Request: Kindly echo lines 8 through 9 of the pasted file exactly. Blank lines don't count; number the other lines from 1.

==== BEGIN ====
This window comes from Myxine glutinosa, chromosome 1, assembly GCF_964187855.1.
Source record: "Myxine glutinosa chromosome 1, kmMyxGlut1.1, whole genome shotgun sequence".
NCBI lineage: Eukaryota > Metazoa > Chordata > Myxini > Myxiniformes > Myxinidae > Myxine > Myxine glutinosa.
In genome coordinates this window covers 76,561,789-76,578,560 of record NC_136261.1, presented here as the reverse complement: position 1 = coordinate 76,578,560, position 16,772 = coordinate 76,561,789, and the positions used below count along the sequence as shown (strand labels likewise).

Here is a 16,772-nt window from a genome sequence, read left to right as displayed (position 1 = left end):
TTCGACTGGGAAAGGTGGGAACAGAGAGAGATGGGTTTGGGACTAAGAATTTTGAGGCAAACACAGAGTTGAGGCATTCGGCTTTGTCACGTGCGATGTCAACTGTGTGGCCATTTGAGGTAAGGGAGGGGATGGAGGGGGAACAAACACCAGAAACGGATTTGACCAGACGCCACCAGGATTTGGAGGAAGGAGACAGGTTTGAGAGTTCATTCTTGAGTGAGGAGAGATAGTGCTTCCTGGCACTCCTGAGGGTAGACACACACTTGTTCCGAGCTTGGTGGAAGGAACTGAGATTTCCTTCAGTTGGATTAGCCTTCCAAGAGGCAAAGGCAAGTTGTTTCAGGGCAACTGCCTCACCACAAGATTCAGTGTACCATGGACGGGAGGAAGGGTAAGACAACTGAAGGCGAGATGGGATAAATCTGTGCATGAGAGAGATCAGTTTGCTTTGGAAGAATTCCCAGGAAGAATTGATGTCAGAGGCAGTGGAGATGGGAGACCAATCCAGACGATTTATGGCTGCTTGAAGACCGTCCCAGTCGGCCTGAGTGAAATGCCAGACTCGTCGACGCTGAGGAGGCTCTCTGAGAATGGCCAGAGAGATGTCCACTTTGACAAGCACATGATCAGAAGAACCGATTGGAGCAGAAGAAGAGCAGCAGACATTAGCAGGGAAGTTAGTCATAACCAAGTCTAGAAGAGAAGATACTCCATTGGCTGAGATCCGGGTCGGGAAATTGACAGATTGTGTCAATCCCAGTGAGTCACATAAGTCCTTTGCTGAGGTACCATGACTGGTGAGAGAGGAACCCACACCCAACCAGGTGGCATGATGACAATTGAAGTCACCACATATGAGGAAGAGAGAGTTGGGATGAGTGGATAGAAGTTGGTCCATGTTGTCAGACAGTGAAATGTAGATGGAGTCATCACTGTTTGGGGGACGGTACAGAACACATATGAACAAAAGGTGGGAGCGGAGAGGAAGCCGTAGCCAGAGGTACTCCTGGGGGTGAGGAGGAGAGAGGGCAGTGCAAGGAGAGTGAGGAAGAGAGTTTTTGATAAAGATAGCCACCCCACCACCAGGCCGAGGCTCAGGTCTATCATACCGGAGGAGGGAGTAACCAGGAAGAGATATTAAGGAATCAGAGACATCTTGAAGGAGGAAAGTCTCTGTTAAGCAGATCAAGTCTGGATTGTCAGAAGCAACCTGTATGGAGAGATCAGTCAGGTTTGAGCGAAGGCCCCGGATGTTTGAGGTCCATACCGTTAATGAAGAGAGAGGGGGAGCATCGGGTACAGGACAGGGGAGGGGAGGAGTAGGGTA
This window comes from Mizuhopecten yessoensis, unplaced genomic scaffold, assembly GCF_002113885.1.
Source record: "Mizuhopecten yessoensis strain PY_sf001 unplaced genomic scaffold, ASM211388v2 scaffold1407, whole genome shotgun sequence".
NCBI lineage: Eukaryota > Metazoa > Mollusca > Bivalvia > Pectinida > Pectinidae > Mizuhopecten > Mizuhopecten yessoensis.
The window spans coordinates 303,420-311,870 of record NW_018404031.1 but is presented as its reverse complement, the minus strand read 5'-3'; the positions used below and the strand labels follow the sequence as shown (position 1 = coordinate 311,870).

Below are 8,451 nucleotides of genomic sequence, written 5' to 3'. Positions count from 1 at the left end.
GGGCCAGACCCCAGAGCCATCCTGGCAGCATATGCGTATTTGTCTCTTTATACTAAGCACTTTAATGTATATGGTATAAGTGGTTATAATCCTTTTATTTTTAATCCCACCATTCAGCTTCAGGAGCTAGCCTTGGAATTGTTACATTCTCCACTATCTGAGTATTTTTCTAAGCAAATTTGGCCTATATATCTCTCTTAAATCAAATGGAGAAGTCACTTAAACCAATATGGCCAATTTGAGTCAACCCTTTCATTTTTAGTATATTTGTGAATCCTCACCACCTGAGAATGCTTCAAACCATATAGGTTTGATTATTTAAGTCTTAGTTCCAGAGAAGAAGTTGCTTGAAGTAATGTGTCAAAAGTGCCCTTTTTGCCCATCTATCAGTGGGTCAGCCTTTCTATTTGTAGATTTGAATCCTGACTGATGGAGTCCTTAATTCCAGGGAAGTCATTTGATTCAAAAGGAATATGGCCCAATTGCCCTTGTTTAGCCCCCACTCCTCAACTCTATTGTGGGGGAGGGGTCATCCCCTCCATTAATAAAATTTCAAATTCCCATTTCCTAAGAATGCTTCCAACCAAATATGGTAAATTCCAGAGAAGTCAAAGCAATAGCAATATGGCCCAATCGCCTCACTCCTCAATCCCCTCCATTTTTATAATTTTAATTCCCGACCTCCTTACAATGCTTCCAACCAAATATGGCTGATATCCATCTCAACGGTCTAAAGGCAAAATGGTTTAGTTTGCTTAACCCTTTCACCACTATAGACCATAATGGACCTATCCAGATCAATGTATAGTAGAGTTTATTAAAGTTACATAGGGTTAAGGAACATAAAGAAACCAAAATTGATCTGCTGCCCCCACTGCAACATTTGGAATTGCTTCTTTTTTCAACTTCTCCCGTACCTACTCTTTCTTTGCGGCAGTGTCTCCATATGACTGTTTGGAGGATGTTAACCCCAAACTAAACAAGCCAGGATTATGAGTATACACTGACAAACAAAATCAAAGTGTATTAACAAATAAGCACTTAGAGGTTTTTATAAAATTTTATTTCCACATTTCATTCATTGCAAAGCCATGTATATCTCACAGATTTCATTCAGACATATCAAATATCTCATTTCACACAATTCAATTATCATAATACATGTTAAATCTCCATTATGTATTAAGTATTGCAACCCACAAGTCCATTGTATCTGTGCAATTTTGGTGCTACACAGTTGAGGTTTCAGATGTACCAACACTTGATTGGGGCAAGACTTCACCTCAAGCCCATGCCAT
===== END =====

Source record: "Mizuhopecten yessoensis strain PY_sf001 unplaced genomic scaffold, ASM211388v2 scaffold1407, whole genome shotgun sequence".
NCBI lineage: Eukaryota > Metazoa > Mollusca > Bivalvia > Pectinida > Pectinidae > Mizuhopecten > Mizuhopecten yessoensis.